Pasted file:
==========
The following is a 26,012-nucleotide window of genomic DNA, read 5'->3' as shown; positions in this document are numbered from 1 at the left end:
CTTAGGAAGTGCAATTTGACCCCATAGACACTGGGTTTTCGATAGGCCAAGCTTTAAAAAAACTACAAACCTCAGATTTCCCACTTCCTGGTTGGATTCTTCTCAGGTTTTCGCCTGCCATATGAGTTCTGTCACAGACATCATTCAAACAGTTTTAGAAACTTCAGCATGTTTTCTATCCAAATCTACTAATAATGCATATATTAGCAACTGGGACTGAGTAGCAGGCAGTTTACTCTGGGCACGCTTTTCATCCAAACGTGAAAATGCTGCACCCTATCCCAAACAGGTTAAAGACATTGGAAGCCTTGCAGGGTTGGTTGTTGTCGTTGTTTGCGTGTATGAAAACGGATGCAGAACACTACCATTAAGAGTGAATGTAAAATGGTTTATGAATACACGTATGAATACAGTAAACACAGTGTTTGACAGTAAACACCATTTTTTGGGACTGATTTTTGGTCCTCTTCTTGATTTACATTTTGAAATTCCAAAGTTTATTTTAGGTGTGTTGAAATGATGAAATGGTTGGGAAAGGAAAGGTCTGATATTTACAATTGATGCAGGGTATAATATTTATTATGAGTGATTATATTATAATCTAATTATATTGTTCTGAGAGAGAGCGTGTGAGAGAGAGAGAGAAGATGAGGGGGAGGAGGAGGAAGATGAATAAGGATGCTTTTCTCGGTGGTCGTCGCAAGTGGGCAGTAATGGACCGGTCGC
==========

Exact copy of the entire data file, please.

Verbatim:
The following is a 26,012-nucleotide window of genomic DNA, read 5'->3' as shown; positions in this document are numbered from 1 at the left end:
CTTAGGAAGTGCAATTTGACCCCATAGACACTGGGTTTTCGATAGGCCAAGCTTTAAAAAAACTACAAACCTCAGATTTCCCACTTCCTGGTTGGATTCTTCTCAGGTTTTCGCCTGCCATATGAGTTCTGTCACAGACATCATTCAAACAGTTTTAGAAACTTCAGCATGTTTTCTATCCAAATCTACTAATAATGCATATATTAGCAACTGGGACTGAGTAGCAGGCAGTTTACTCTGGGCACGCTTTTCATCCAAACGTGAAAATGCTGCACCCTATCCCAAACAGGTTAAAGACATTGGAAGCCTTGCAGGGTTGGTTGTTGTCGTTGTTTGCGTGTATGAAAACGGATGCAGAACACTACCATTAAGAGTGAATGTAAAATGGTTTATGAATACACGTATGAATACAGTAAACACAGTGTTTGACAGTAAACACCATTTTTTGGGACTGATTTTTGGTCCTCTTCTTGATTTACATTTTGAAATTCCAAAGTTTATTTTAGGTGTGTTGAAATGATGAAATGGTTGGGAAAGGAAAGGTCTGATATTTACAATTGATGCAGGGTATAATATTTATTATGAGTGATTATATTATAATCTAATTATATTGTTCTGAGAGAGAGCGTGTGAGAGAGAGAGAGAAGATGAGGGGGAGGAGGAGGAAGATGAATAAGGATGCTTTTCTCGGTGGTCGTCGCAAGTGGGCAGTAATGGACCGGTCGC